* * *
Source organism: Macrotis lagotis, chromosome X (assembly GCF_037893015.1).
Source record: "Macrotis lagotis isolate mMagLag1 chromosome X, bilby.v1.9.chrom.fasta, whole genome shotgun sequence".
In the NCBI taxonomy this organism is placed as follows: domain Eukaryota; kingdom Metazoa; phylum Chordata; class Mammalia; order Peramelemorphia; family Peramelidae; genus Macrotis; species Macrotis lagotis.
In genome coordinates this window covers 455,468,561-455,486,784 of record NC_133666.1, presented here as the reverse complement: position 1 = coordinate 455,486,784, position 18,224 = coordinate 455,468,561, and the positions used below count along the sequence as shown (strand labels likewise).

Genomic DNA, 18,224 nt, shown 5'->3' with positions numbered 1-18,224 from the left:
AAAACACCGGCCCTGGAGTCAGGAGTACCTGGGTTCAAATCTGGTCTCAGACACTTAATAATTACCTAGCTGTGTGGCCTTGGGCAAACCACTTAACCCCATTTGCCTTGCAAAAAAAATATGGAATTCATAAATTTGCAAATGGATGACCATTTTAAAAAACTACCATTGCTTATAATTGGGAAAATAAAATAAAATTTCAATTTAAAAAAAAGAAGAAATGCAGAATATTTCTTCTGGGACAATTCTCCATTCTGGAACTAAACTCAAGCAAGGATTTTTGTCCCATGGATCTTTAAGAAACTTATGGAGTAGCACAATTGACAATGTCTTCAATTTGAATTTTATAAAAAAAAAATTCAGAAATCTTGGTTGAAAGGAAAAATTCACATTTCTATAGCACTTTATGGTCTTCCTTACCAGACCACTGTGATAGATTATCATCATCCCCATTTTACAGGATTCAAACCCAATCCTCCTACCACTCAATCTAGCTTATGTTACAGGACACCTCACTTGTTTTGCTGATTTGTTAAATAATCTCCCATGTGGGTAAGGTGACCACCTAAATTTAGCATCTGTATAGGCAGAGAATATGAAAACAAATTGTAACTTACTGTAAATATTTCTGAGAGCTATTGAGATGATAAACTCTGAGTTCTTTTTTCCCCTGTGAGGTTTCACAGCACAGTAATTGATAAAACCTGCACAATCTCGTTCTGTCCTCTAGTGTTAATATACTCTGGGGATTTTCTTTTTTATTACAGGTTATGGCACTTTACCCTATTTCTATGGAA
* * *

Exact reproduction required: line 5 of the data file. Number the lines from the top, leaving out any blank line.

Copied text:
Genomic DNA, 18,224 nt, shown 5'->3' with positions numbered 1-18,224 from the left: